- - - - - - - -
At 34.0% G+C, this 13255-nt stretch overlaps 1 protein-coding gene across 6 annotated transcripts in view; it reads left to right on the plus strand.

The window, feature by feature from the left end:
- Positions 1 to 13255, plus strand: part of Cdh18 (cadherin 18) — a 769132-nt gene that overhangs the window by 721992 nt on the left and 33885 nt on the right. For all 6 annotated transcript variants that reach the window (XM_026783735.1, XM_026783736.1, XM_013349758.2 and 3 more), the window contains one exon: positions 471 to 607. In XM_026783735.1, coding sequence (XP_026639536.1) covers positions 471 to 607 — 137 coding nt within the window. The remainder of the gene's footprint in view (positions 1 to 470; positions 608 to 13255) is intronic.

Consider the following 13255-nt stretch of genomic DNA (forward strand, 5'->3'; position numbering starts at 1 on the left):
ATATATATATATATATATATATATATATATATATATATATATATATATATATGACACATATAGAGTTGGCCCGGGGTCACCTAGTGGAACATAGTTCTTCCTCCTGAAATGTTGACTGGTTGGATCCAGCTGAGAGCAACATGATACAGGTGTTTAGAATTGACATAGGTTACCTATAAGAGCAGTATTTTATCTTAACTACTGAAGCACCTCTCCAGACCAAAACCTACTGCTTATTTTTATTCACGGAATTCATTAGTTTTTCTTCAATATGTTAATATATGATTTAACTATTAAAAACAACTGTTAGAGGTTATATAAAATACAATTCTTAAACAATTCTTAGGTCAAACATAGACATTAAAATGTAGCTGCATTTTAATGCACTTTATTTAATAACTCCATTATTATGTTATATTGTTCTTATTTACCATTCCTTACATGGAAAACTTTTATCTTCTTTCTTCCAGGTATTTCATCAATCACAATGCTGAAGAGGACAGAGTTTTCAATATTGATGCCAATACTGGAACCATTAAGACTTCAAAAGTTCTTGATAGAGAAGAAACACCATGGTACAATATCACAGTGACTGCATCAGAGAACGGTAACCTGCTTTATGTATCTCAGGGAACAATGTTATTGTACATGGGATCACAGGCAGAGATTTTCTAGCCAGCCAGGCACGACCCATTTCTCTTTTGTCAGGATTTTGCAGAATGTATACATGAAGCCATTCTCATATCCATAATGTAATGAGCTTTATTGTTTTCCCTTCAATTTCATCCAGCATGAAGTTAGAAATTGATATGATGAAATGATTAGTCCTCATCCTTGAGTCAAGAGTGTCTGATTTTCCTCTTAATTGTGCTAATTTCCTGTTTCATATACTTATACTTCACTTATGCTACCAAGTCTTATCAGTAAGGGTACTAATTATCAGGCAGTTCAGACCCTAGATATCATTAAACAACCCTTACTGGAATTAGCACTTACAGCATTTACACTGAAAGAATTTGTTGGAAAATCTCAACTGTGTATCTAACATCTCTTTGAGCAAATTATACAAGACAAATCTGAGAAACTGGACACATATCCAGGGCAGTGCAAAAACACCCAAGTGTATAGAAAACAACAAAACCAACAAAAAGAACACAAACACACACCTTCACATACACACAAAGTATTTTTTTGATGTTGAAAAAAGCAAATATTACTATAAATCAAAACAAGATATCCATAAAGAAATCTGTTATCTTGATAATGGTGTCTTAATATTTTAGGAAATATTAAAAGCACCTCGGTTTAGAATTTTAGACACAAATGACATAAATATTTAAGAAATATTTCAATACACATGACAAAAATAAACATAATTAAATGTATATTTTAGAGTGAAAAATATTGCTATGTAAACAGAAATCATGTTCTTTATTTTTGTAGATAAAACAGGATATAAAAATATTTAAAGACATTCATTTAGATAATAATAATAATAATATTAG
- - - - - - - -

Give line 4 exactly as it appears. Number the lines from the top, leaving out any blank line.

Consider the following 13255-nt stretch of genomic DNA (forward strand, 5'->3'; position numbering starts at 1 on the left):